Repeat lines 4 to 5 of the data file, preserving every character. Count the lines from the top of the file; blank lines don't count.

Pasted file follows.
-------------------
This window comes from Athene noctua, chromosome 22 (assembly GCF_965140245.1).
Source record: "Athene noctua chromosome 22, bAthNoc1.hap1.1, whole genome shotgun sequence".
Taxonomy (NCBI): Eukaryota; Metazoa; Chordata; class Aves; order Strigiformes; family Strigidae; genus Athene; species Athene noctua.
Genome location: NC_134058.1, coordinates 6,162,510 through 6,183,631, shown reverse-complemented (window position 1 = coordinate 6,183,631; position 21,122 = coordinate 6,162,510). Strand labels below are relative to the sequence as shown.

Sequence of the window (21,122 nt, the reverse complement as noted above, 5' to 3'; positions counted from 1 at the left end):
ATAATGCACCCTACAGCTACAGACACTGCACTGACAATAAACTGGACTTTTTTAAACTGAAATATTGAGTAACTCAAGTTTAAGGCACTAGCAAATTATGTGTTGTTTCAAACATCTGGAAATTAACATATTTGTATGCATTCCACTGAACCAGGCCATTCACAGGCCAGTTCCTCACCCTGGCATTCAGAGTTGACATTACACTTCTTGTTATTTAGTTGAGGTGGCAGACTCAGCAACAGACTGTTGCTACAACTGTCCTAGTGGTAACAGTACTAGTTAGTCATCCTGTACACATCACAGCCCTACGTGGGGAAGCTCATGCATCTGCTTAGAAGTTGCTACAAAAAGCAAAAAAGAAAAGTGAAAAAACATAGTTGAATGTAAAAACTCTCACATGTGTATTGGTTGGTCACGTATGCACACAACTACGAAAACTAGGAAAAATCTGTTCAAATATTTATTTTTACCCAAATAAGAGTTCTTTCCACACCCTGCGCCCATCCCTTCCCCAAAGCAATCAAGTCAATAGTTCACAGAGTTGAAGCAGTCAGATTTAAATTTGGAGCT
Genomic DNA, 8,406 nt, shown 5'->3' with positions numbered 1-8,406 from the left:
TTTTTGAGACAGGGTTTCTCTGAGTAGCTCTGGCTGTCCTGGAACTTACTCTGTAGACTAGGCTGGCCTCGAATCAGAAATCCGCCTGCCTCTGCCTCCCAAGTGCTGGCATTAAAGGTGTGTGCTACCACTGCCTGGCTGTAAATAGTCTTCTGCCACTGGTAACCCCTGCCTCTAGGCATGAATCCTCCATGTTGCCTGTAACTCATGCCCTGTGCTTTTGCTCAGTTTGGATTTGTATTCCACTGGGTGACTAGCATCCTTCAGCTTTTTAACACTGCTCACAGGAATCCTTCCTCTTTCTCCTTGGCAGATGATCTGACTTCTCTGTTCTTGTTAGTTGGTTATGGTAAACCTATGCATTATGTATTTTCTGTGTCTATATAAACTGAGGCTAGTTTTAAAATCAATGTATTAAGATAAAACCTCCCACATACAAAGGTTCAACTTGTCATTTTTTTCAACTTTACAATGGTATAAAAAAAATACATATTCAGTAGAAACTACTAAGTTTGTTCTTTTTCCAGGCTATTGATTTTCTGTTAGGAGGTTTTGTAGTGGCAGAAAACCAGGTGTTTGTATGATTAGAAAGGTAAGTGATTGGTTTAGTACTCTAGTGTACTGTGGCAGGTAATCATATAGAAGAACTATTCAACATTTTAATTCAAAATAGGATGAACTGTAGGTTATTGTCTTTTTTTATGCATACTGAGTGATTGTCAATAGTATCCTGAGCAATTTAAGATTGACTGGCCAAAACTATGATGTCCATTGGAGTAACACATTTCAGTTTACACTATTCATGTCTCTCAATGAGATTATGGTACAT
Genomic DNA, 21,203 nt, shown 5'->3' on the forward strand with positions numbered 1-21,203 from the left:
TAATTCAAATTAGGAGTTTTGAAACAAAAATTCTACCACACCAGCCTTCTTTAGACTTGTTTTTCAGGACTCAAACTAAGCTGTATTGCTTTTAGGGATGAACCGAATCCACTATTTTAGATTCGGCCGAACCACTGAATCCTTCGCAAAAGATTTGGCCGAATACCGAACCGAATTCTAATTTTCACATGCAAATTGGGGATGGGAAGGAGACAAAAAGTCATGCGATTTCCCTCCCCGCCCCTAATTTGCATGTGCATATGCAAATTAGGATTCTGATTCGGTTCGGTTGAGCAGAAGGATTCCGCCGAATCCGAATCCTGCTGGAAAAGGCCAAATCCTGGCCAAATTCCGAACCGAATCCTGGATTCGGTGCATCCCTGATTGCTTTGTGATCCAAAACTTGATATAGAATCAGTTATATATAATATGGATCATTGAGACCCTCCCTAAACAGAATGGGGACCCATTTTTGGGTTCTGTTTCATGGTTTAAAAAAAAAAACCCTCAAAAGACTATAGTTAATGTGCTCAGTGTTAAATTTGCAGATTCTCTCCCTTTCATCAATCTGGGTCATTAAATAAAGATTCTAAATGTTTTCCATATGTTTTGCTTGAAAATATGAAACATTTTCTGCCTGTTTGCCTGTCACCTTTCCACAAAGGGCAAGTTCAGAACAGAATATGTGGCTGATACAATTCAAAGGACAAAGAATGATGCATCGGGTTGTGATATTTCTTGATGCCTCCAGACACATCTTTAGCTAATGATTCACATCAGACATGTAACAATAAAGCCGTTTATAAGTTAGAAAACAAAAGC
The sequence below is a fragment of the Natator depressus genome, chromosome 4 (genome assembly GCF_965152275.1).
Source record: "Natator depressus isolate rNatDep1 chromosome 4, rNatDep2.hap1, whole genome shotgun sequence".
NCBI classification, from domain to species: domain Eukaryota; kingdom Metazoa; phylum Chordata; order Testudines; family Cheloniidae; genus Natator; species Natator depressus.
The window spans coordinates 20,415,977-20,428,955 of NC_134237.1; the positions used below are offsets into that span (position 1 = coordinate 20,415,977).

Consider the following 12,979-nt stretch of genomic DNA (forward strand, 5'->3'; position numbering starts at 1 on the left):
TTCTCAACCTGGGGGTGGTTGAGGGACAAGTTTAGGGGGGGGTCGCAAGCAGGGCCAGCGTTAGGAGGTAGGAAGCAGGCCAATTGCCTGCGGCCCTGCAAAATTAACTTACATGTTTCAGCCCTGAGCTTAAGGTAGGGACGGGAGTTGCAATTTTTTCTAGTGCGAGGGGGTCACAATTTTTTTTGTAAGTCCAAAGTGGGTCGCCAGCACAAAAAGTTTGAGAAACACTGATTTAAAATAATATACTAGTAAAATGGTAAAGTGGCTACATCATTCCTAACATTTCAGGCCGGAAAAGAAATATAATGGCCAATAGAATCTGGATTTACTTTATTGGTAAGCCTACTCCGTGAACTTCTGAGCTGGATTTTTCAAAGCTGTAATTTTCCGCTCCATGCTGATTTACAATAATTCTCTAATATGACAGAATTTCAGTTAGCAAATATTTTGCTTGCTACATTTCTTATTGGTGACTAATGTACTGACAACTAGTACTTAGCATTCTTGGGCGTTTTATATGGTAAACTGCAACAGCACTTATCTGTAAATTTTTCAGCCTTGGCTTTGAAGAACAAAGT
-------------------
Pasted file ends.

Genome location: NC_134058.1, coordinates 6,162,510 through 6,183,631, shown reverse-complemented (window position 1 = coordinate 6,183,631; position 21,122 = coordinate 6,162,510). Strand labels below are relative to the sequence as shown.

Sequence of the window (21,122 nt, the reverse complement as noted above, 5' to 3'; positions counted from 1 at the left end):